Materials > Aerogel and Nanofoams > Silica Aerogel

Silica Aerogel

Silica Aerogel & Nanofoam
Silica aerogels can be fabricated in many shapes and sizes, as well as being enclosed in other structures.

What are aerogels?

Aerogels are a unique class of open-pore polymer foams that can be prepared from either organic or inorganic precursors. Aerogels are typically prepared using sol-gel chemistry, starting with liquids that form tiny sol particles, which eventually connect together in chain-like fashion to make a semi-solid gel. When the solvent is removed from the wet gel and replaced by air in a manner that does not collapse the delicate gel structure, a solid aerogel results. What makes the aerogels unique is their nano-sized structure; they consist of particles and pores both of which are smaller than wavelengths of visible light. This unique nano-structure is responsible for many of the unusual acoustic, mechanical, optical and thermal properties observed for aerogels.

Silica aerogel

Silica aerogels are the most common of the aerogel varieties. The main reasons for their popularity are probably their unusual wispy look (they have been described as looking like “frozen smoke”) and their highly publicized applications in space experiments where they are used to insulate electronics on the MARS rovers and they have been used to collect space-dust and comet particles returned to EARTH for analysis. Silica aerogel is renowned as the lightest and lowest-density solid material known, at barely more than the density of air. Silica aerogel has a porous, sponge-like structure in which greater than 98 percent of its volume is empty space (air). By comparison, silica aerogel is 1,000 times less dense than glass. Even though the silica aerogel is mostly air, one of its remarkable features is that it can support more than 10,000 times its own weight. Silica aerogel can have a very large surface area within its bulk, ranging from 500 to 1500 square meters per gram, depending on its density. This means that if flattened-out, one inch cube of the aerogel would have more surface area than an entire football field! Silica aerogel is also known for its low density, low thermal conductivity, low sound speed, low refractive index and high transparency

Aerogel properties

With the lowest density, highest thermal insulation, lowest refractive index, dielectric constant and sound speed, and highest surface area per unit volume of any solid, aerogels exhibit an amazing range of properties which are not observed in any other kind of material. The following table summarizes physical properties of typical silica aerogels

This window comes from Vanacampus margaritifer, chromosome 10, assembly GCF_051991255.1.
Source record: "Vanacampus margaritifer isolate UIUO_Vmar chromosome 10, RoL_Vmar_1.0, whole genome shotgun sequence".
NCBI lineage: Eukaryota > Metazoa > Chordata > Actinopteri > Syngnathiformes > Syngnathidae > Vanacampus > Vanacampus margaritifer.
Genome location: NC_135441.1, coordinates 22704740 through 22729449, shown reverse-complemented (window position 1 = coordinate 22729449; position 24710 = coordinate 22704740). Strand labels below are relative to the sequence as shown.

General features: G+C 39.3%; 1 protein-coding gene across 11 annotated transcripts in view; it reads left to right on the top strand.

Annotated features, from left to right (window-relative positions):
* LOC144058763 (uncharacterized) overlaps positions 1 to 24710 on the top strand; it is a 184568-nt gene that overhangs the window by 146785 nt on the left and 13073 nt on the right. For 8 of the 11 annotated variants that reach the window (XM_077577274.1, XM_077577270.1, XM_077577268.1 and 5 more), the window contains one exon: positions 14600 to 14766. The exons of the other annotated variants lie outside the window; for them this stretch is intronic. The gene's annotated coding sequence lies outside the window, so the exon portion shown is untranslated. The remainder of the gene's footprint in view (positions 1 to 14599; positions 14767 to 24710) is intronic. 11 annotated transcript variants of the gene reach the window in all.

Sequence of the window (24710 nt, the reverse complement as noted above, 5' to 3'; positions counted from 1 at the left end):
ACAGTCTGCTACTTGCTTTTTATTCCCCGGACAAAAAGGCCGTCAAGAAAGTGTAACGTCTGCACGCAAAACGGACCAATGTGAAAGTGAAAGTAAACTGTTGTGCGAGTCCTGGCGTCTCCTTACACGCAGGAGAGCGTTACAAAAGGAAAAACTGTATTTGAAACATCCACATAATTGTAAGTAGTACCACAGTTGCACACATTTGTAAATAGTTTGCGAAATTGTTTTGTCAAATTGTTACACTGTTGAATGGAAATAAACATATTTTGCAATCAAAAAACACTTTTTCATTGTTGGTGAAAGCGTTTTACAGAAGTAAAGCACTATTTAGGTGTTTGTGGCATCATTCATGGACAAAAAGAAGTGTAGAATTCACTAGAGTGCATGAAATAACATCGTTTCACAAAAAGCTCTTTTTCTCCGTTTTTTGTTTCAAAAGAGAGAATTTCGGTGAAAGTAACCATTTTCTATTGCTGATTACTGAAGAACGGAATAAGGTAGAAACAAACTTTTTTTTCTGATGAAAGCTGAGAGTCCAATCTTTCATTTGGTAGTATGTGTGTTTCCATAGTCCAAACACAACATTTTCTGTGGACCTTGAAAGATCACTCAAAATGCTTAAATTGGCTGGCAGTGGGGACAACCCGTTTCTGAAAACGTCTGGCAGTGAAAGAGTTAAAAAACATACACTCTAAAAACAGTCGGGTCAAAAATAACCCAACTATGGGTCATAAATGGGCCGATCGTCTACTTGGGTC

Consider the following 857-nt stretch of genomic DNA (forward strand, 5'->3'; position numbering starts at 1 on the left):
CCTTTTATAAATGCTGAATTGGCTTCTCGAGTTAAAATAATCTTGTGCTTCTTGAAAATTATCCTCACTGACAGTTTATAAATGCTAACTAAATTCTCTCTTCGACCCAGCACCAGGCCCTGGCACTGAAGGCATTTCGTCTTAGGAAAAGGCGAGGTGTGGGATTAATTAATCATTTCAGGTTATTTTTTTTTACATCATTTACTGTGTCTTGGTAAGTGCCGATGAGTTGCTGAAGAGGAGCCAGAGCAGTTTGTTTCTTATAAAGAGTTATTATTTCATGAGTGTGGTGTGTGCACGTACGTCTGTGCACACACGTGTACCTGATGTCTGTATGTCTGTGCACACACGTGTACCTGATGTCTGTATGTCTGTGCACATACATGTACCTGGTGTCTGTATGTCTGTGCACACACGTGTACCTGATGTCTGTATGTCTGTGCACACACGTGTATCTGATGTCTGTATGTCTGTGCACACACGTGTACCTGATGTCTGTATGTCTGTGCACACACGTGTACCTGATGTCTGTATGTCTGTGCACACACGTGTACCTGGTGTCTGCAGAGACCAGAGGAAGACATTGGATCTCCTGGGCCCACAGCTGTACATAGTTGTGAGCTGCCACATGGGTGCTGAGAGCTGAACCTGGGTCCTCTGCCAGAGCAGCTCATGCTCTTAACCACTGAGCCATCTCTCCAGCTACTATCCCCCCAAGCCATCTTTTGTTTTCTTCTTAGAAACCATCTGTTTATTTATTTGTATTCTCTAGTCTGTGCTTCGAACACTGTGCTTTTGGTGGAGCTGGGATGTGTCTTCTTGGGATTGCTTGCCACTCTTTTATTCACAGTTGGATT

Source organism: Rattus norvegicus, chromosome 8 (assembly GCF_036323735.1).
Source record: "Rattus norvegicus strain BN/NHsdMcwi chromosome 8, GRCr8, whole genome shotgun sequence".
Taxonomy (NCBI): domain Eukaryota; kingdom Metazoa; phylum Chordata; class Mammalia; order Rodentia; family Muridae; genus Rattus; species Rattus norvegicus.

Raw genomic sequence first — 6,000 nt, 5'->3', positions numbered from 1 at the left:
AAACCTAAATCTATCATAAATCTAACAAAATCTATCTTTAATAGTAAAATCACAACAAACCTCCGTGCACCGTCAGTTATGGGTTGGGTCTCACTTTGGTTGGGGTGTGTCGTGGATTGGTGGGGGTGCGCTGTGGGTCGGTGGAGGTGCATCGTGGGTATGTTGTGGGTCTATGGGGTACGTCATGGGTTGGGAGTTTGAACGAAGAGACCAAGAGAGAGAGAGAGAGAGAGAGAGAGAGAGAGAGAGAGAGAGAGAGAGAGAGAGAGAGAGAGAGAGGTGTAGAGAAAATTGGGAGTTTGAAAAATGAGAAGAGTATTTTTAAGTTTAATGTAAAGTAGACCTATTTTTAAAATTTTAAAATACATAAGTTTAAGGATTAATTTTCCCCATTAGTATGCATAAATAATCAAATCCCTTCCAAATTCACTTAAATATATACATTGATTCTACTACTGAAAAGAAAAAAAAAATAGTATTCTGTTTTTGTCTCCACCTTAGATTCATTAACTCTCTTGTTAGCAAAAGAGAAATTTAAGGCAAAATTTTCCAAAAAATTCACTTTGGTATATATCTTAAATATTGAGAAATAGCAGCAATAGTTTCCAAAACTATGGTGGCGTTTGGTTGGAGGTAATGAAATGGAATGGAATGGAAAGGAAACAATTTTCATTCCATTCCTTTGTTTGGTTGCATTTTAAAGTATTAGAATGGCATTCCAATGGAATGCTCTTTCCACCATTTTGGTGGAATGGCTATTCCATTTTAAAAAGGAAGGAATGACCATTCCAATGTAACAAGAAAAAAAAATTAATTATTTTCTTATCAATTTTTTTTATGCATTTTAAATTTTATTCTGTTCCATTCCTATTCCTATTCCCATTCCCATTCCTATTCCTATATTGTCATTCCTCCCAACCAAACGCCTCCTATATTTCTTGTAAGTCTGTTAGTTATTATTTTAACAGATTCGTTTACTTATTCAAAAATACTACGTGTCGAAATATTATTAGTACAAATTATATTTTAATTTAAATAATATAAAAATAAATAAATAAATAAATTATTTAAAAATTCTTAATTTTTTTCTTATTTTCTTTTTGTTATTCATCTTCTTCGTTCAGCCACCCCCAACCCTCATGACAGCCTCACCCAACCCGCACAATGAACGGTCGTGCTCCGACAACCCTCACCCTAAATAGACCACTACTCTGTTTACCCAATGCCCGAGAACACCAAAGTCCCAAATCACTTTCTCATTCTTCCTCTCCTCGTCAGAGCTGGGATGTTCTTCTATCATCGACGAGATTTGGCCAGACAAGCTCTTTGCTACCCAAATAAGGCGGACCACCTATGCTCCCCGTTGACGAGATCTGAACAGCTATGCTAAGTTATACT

0.1 (0.3 - 0.05) g/cm3
Dielectric Constant
1.02 - 1.48 (@20 Ghz)
Surface Area, BET
800 m2/g
Percent Solids
0.5 - 14%
Mean Pore Diameter
~20 nm
Primary Particle Diameter
2 - 5 nm
Index of Refraction
1.002 - 1.063
Thermal Tolerance
to 500°C
Poisson's Ratio
Young's Modulus
10-010 MPa
Tensile Strength
16 kPa
Fracture Toughness
~0.8 kPa*m1/2
Compressive Modulus
0.3 MPa
Coefficient of Thermal
Expansion (CTE)
2 ppm/C° @20 - 80°C
Electrical Resistivity
1015 ohm-cm
Thermal Conductivity in Air
0.016 W/m/°K
Thermal Conductivity in
0.004 W/m/°K
Sound Velocity Through
the Medium
< 200 m/sec
>90% visible wavelengths


Aerogel Applications

The unique combination of properties makes aerogels useful in a range of applications and best candidates for many others in the future.

Aerogels have been used for thermal insulation, super capacitors, water deionizers, sensors for gas detection, pollution filters, dielectric coupling layers integrated circuits, absorbents for desiccation, insecticides, dangerous liquid storage vessels, catalysis, matching layers for acoustical transducers, sound insulation, kinetic energy absorbers, sound insulation, impact protection, crucibles for molten metals, nuclear particle detectors, and many more.


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